Earlier this summer Nelson Mandela was hospitalized, was repeatedly placed in critical condition, and released from his hospital to go home. No news for month. Then, as the world found out quickly, on Thursday December 5 he finally departed from this life.
International media was well prepared for his death, and the press coverage has had carpet bombing dimensions. Saying goodbye to Mandela has become a major international event and most national leaders will be on hand for his memorial service this week. Now is the perfect time to look at his life and his astrology. First a little biographical background is helpful.
-- by Joseph Crane.
An examination of the astrology of this Presidential campaign, using many difficult predictive techniques, is a complicated enterprise. Here are some of the things I have surmised from my investigation.
Obama and Romney do not like each other or even respect each other; in fact they drive each other a bit crazy. There’s also sufficient Mars intruding on the first debate that it may be a rhetorical Armageddon. Expect an October surprise of some kind, one that will make Obama look bad, although his campaign will probably survive intact. Romney may wilt sometime before the end of the campaign, a victim of physical stress or exhaustion.
Charles Dickens, great novelist of the 19th century, has his “bicentennial” this month that is being celebrated across the world with parties, parades, readings; recently there have been many featured books and articles and blogs about this great literary man. He is known for many full-length novels such as Great Expectations, Oliver Twist, David Copperfield, and Tale of Two Cities, but is particularly known for having written and published the shorter A Christmas Carol that helped to revive the once-fading holiday and give it a secular tone. Many of his works, especially A Christmas Carol, have been adapted to stage screen, and television. Dickens’ works were successful in their own time and made him a celebrity on both sides of the Atlantic. Below we will look at his chart using both modern and classical techniques.
The Harmonics  is probably earlier than the Tetrabiblos. Although Ptolemy is well known for his astronomy and astrology, he was also one of the ancient sources for theories of harmony.
The work studies this universal field of knowledge for which music and geometry are considered subsets. Much of the material in Harmonics is exclusively concerned with music, including setting up exact number ratios for the different modes.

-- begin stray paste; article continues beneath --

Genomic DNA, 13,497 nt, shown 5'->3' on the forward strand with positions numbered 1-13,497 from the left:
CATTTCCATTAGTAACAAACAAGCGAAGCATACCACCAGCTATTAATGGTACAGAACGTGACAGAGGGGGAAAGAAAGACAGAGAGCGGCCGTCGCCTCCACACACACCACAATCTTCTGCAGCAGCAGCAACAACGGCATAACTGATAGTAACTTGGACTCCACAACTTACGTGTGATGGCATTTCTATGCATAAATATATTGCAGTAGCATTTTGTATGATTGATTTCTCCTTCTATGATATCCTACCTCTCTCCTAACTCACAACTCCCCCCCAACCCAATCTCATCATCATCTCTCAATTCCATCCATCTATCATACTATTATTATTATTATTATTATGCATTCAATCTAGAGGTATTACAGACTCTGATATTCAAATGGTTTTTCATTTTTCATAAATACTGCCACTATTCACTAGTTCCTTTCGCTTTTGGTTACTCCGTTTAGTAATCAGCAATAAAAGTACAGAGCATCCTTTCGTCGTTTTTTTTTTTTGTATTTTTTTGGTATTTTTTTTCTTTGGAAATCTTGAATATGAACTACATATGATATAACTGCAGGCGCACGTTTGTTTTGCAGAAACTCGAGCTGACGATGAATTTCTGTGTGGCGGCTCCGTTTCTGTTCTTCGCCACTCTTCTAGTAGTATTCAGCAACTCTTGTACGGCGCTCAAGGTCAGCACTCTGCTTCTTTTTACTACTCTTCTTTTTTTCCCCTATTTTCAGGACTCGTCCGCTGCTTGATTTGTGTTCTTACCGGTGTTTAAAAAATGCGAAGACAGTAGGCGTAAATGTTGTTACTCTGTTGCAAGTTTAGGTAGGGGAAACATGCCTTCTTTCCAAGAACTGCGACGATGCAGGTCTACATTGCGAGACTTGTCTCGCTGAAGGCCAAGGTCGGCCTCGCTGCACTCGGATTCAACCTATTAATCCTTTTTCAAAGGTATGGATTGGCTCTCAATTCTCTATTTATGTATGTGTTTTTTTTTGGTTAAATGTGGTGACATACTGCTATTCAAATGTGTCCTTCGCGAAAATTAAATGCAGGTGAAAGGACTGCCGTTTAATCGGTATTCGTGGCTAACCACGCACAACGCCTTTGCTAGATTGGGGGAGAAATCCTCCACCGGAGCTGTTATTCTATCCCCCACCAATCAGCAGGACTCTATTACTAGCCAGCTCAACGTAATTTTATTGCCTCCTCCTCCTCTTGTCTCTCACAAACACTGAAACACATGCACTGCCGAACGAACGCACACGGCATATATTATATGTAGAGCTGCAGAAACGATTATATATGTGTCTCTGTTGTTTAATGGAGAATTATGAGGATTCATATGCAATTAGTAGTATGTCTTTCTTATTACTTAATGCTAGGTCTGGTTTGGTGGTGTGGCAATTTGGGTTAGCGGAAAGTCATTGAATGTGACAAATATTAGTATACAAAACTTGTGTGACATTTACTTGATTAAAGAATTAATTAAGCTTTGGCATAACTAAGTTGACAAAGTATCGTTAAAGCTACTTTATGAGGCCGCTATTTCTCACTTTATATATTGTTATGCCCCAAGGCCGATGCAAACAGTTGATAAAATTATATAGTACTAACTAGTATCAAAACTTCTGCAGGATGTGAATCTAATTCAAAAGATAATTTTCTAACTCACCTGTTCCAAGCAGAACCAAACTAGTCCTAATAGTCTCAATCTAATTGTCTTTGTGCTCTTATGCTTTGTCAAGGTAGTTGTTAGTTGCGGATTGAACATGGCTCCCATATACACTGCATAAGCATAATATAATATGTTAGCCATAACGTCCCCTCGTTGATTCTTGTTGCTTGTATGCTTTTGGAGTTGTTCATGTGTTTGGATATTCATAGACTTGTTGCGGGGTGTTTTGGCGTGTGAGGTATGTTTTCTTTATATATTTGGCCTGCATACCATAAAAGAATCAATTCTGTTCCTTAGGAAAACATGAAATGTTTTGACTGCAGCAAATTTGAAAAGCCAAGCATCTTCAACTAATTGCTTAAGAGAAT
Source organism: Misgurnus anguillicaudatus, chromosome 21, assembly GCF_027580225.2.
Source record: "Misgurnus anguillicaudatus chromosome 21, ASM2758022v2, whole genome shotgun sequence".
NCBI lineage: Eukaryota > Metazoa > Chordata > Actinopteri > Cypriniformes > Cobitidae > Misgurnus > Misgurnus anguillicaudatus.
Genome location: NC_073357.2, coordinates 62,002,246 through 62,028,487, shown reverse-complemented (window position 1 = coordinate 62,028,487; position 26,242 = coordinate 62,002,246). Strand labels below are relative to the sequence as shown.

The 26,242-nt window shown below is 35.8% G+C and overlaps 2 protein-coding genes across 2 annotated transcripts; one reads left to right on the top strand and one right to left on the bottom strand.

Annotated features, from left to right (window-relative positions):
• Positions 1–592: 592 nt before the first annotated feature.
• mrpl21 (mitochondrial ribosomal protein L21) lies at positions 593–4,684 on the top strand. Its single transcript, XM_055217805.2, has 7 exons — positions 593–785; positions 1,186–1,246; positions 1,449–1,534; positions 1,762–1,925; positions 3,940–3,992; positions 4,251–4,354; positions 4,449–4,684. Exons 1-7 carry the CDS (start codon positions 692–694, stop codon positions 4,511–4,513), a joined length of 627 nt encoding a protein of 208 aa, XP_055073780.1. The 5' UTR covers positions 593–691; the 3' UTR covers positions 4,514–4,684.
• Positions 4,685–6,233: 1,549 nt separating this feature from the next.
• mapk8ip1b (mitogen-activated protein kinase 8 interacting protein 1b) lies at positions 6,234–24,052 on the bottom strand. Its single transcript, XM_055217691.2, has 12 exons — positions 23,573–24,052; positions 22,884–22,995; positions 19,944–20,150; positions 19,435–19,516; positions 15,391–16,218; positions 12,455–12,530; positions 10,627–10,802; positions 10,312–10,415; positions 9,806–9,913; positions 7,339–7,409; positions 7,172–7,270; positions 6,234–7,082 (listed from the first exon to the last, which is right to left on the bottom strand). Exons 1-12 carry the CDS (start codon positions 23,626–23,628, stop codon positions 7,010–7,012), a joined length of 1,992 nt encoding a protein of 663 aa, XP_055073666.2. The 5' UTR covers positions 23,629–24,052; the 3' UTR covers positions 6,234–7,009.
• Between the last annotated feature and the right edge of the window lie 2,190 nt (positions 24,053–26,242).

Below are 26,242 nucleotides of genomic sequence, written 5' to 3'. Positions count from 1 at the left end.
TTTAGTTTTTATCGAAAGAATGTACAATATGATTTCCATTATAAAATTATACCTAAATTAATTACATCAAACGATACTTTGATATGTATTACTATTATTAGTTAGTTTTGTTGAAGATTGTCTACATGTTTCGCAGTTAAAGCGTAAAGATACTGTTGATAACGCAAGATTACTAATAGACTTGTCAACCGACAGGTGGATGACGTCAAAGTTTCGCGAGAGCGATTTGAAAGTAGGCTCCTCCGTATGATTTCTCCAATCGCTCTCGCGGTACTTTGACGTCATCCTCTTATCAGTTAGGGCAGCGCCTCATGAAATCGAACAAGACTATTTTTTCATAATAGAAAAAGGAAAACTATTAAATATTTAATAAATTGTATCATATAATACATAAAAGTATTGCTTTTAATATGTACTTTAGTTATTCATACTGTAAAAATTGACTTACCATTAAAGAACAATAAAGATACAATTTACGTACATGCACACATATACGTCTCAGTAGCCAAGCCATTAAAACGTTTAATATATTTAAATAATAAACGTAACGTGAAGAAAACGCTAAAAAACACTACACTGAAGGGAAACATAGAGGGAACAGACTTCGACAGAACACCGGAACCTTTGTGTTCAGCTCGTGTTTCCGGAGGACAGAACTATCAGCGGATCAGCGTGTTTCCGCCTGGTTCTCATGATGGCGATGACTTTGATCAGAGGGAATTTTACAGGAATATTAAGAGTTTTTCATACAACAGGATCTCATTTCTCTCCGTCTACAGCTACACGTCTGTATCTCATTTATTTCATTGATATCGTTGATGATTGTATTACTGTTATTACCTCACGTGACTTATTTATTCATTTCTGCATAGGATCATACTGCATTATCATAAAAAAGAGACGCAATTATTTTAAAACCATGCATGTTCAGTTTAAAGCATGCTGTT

The Harmonics Book III applies his previous exposition of intervals, scales, and ratios to ethics and psychology, and to astronomy and astrology. Unfortunately, some of Book III has been lost to us. In Chapter 9 of Book III, Ptolemy presents the astrological aspects and their ratios to one another. Curiously, in this presentation Ptolemy does not use degree numbers for the aspects. Instead, he considers the twelve zoidia as discrete units and the whole number relationships between them that yield moriai and epimoriai. This discussion might have fit better into the Tetrabiblos Book I, within his treatment of the qualities and relationships between whole zoidia.
Here’s a chart example to demonstrate many of the major themes of the Hellenistic tradition of astrology. In this essay I refrain from outright interpretation and simply discuss how one would see a chart according to the Hellenistic tradition. I choose a person well known to many Americans as both or either a politician and an entertainer.
Rush Limbaugh, according to some (Democrats), was the de facto leader of the Republican Party, yet he has never held elected or appointed office. He is an influential talk-radio host and self-proclaimed spokesperson for the conservative cause. He has been a national figure for the past twenty years. He has helped steer many a political cause, his depictions of liberal politicians can be devastating, and he is not particularly beloved by women. Yet even some liberals find him an entertaining guilty pleasure.
Let’s take our time with what we have here. First of all we’re seeing his astrological chart using whole sign houses, the original house (or “place” topos) system. In the next image of his chart, to make the contrast more clear, I have deleted the Midheaven degree, which in the ancient tradition was mostly used for predictive purposes. I have included the Ascendant that always falls somewhere in the first house or place.
Ptolemy’s Digression: Astrology’s Aspects and Musical Intervals
Statement of the Problem
This essay addresses a problem in the development and continuity of astrology: how do astrologers, past and present, account for the astrological aspects? Aspects are the means by which a planet or position (Ascendant, Lot of Fortune) has contact from another planet or other planets. Once an astrologer has designated planet or a position to answer a question posed to the astrological chart, aspects to the designated position provide information to answer a question and determine an outcome.